Bedfordshire Police to get £6m government cash to combat drugs, exploitation and organised crime

It will be split between the force’s Boson and Costello teams
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Bedfordshire Police is set to get £6.3 million from the Home Office to combat drugs, violence, exploitation and organised crime.

The cash will be split between the force’s Boson and Costello teams, which between them have made close to 1,000 arrests, seized millions of pounds worth of drugs and taken dozens of firearms off the streets.

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Boson – established in 2018 – leads the response to gangs and gun crime in the county and officers are heavily involved in partnership safeguarding and protecting young people from violence and exploitation.

Boson’s successes:

Taken 47 illegal firearms off the streets

Arrested 833 people

183 offenders jailed for a total of 621 years

Launched in spring 2020, Operation Costello is the force’s biggest ever operation to tackle serious and organised crime across the county.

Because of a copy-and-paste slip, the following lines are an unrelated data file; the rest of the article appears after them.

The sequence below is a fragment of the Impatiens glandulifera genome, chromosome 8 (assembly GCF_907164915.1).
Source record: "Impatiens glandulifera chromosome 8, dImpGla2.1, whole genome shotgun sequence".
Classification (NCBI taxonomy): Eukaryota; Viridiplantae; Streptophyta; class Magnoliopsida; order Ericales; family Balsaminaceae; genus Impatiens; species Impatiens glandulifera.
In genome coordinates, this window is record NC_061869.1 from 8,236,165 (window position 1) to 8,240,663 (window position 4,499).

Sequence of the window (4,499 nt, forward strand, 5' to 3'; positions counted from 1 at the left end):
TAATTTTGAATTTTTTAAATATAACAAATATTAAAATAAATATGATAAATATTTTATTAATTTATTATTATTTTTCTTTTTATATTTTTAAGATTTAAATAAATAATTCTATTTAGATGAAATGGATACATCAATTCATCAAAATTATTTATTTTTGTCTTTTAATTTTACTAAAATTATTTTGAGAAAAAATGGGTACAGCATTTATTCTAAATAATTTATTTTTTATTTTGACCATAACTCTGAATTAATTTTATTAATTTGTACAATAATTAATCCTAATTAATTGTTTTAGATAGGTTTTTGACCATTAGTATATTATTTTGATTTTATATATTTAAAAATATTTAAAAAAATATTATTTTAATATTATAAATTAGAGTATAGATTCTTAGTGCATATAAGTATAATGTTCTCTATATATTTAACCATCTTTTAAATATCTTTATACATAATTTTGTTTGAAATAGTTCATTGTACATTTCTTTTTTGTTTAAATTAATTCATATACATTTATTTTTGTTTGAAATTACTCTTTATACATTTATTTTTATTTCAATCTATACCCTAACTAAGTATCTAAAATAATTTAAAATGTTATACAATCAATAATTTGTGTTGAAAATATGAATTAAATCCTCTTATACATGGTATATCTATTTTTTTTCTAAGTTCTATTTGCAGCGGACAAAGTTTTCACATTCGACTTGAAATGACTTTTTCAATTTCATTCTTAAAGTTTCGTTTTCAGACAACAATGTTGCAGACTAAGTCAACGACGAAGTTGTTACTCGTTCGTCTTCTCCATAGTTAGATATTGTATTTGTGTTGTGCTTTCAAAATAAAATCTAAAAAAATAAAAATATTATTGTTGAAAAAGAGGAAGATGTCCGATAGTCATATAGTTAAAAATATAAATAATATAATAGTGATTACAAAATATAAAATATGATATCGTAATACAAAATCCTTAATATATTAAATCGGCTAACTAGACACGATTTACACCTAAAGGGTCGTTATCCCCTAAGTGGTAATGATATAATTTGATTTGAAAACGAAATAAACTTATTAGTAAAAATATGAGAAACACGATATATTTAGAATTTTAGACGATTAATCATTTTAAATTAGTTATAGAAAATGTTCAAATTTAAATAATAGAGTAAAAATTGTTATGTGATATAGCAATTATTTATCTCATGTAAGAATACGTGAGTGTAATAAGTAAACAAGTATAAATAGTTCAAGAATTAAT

It comes after law enforcement cracked the Encrochat communications network used exclusively by criminals. A significant number of people were found to be using this network in Bedfordshire.

Costello’s successes

119 arrests

36 people jailed for a total of 258 years so far

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Almost 20 kilos of Class A drugs and 64 kilos of cannabis seized

Over £3 million in criminal assets investigated

Festus Akinbusoye, Bedfordshire police and crime commissioner, said: “This is a major boost for our ongoing work to tackle organised crime and disrupt county lines activity in our county.

“Whilst this special grant is not a permanent funding arrangement, it is however an acknowledgement of the unique situation we face in Bedfordshire by the government.”

Detective chief superintendent Duncan Young added: “These specialist teams are working tirelessly to disrupt organised criminal activity and tackle gang related crime in all areas of the county.

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“At the core of this work is relentlessly pursuing those involved in the illegal drugs market. This is consistently the gateway through which young people are exploited into a life of crime, as well as driving violent crimes including the use of firearms, knives and other weapons.”